The Chicago economy is booming, according to the October Chicago Business Barometer report (link opens a pdf) released today by the Institute for Supply Management.
After clocking in at 55.7 for September, October's index soared more than 10 points to 65.9, its highest level since March 2011 and the largest month-to-month increase in more than 30 years. Analysts were pleasantly surprised by the leap, having expected a slight decline from September to a 55.0 reading.
The Institute for Supply Management produces its index from surveys of purchasing and supply chain professionals based in Chicago. An above-50 rating indicates expansion, while below 50 implies a contraction from the previous month. Although the geographic focus is limited to the Chicago area, investors keep tabs on the index as a leading indicator of U.S. economic activity.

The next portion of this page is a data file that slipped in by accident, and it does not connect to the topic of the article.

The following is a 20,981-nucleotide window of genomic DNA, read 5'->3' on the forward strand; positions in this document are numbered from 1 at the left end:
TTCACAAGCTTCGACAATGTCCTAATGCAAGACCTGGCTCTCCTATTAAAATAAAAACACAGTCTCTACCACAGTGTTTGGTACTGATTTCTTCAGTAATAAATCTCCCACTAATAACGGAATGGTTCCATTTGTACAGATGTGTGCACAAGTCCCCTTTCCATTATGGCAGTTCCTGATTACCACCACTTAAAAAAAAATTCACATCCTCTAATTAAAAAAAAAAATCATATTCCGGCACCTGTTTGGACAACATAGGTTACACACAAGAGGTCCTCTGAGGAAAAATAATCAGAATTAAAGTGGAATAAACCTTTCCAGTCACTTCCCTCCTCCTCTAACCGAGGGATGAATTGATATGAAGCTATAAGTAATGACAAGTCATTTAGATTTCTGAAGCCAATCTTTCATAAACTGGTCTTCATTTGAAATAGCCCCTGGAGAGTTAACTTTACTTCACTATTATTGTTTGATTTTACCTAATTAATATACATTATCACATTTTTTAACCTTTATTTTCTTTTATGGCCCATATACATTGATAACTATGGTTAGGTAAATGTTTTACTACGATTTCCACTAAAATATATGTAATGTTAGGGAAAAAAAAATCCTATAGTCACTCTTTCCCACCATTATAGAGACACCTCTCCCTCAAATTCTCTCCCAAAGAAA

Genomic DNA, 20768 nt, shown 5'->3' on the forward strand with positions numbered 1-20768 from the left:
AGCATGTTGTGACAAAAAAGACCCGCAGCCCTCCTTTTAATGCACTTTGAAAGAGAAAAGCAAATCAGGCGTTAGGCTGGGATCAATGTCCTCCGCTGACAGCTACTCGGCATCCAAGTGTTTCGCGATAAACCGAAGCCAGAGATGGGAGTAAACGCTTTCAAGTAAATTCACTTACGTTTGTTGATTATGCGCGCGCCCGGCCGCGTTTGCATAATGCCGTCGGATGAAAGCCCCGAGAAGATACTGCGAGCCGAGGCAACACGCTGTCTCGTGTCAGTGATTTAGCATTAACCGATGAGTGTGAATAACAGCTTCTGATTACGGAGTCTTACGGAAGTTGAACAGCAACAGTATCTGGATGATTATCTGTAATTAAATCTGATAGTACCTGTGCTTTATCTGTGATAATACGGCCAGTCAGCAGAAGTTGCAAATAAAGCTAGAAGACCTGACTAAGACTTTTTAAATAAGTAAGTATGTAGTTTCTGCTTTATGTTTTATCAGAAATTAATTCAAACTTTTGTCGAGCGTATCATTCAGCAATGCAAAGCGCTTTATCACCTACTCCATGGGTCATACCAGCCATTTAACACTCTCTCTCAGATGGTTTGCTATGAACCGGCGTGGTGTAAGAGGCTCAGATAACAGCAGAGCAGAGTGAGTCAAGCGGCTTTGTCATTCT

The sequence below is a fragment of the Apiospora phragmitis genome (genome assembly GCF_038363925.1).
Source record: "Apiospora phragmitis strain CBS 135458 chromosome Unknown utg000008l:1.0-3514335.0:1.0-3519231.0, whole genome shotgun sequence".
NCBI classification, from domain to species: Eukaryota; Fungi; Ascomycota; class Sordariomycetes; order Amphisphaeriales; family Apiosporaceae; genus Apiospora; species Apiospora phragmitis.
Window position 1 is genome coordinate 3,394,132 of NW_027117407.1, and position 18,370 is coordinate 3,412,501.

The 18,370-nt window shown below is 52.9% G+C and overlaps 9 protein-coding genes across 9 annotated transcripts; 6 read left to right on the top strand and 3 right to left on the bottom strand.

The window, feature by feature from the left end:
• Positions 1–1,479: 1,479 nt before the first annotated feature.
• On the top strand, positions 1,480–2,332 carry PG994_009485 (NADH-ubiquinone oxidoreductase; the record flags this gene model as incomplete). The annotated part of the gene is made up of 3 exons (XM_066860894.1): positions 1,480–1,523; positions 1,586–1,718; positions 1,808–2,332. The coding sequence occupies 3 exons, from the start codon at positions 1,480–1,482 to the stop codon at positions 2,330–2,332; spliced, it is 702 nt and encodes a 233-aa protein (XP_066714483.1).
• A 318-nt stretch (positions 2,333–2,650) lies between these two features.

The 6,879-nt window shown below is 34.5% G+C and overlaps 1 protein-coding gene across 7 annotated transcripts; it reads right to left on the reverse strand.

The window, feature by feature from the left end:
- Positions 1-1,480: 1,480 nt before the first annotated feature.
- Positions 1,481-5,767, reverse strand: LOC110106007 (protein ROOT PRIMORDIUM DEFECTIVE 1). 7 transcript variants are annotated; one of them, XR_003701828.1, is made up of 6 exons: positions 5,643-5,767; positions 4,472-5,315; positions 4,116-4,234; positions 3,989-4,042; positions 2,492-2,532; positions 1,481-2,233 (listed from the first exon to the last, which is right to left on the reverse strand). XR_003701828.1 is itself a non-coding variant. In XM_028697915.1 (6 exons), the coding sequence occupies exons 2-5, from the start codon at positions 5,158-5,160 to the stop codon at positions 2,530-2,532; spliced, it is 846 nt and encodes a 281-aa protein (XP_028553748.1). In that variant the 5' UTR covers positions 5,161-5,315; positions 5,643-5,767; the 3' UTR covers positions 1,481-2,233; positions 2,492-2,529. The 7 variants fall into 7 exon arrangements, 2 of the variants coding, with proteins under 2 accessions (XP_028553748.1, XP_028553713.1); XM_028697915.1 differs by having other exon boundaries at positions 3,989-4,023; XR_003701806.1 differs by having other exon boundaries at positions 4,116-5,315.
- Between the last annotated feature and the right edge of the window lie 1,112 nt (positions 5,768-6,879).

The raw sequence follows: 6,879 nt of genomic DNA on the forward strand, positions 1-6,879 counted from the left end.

According to the report, this month's reading enjoyed double-digit gains from the all-important new orders component, as well as from production and order backlogs. New orders hit a nine-year record, while production reached a two-year high .
Philip Uglow, chief economist for MNI Indicators (an ISM partner), said: "The government might have shut down but Chicago area companies powered ahead in October as orders and production surged. While it is a little surprising to see such a large rise in activity, the consistent increase in the Barometer over the past four months suggests the recovery is gaining traction."
The Motley Fool has no position in any of the stocks mentioned. Try any of our Foolish newsletter services free for 30 days. We Fools may not all hold the same opinions, but we all believe that considering a diverse range of insights makes us better investors. The Motley Fool has a disclosure policy.